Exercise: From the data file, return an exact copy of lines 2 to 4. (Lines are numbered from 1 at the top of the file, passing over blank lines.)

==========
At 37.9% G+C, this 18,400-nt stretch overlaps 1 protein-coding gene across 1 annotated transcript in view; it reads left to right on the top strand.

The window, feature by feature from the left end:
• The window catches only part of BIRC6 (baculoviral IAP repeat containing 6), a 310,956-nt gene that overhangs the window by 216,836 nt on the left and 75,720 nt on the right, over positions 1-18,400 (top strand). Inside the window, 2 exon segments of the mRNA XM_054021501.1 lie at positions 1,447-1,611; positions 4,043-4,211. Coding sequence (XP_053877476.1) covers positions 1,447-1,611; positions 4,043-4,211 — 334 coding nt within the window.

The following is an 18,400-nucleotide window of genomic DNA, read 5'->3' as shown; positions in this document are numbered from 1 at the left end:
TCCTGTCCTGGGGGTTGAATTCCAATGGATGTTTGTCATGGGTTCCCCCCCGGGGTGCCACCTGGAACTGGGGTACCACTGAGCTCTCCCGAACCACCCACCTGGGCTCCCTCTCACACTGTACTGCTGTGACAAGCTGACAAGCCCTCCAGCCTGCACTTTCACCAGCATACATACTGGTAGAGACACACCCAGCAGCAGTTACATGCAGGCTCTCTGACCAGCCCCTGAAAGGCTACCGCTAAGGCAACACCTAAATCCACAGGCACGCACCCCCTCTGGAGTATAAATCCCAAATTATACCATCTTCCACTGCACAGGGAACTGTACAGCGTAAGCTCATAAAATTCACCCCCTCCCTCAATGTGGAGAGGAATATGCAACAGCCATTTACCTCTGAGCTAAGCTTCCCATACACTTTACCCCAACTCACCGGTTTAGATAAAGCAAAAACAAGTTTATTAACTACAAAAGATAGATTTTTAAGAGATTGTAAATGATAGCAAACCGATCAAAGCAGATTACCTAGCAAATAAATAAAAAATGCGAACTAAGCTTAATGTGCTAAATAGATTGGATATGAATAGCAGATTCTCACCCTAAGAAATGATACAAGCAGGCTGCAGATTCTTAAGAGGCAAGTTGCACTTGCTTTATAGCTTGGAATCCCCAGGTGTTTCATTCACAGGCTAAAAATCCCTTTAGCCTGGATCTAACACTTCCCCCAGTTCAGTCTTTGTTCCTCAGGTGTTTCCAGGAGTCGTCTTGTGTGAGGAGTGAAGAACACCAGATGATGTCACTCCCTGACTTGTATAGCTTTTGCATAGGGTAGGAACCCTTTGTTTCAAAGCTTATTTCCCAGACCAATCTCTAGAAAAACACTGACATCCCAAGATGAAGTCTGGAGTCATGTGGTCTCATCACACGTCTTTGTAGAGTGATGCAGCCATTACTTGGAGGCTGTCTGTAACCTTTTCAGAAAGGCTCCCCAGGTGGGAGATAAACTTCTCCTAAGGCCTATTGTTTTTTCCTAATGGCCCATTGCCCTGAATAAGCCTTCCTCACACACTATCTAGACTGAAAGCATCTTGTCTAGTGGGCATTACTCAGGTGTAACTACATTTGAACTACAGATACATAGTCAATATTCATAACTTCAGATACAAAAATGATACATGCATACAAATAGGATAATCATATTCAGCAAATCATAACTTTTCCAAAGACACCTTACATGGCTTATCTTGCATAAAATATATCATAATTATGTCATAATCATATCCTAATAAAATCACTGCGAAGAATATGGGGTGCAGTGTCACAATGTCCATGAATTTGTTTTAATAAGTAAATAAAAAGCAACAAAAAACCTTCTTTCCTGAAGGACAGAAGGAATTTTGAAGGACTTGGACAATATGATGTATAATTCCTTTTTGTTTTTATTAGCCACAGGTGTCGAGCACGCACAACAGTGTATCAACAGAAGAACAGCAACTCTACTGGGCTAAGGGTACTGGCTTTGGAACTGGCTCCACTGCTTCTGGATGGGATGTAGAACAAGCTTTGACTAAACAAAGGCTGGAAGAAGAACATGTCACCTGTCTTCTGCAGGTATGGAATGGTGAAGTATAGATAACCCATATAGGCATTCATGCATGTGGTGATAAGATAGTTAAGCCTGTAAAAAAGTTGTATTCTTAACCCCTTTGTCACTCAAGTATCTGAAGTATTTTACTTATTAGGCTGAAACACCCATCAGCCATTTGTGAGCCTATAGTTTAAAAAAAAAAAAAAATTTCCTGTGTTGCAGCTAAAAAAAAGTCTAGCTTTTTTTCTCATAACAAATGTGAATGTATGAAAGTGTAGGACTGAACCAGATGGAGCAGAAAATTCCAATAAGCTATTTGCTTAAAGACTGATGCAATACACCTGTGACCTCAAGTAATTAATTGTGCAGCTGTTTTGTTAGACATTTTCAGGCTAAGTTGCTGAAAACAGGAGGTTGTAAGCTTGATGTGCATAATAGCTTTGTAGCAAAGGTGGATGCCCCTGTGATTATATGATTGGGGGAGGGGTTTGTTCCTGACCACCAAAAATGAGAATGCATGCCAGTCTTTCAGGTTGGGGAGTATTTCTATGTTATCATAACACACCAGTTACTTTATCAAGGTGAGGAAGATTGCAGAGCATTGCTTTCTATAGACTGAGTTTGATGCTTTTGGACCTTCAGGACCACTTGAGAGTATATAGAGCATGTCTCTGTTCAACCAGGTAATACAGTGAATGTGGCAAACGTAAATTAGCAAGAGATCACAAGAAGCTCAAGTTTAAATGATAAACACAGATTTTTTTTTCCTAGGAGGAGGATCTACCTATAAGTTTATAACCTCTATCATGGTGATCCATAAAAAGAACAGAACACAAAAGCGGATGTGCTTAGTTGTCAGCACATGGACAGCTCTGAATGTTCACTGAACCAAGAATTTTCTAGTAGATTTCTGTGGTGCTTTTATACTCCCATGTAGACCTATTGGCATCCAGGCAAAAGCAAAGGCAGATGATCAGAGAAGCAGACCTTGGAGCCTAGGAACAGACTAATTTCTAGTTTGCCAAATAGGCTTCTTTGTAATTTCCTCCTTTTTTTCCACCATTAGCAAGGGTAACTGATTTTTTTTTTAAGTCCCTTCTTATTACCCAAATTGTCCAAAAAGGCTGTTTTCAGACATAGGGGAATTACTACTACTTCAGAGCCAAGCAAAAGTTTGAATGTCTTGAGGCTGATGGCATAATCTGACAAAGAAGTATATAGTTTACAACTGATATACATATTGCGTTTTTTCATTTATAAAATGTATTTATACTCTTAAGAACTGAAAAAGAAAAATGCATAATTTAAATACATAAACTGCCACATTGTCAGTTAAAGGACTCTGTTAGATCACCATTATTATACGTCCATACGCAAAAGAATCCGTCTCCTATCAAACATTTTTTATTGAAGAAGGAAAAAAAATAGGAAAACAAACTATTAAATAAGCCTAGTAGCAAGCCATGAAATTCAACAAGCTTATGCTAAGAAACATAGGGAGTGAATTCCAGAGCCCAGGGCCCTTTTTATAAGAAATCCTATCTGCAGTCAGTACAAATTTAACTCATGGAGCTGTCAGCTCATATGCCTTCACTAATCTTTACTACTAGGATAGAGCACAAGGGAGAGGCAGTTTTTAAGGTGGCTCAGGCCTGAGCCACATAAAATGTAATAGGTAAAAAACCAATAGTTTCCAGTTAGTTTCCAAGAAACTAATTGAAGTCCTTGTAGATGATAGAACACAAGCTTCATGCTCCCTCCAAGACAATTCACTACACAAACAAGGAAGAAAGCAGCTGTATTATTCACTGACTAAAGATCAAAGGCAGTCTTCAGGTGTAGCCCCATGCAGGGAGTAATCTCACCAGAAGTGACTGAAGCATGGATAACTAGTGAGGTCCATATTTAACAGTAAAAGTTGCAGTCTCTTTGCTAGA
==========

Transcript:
The window, feature by feature from the left end:
• The window catches only part of BIRC6 (baculoviral IAP repeat containing 6), a 310,956-nt gene that overhangs the window by 216,836 nt on the left and 75,720 nt on the right, over positions 1-18,400 (top strand). Inside the window, 2 exon segments of the mRNA XM_054021501.1 lie at positions 1,447-1,611; positions 4,043-4,211. Coding sequence (XP_053877476.1) covers positions 1,447-1,611; positions 4,043-4,211 — 334 coding nt within the window.

The following is an 18,400-nucleotide window of genomic DNA, read 5'->3' as shown; positions in this document are numbered from 1 at the left end: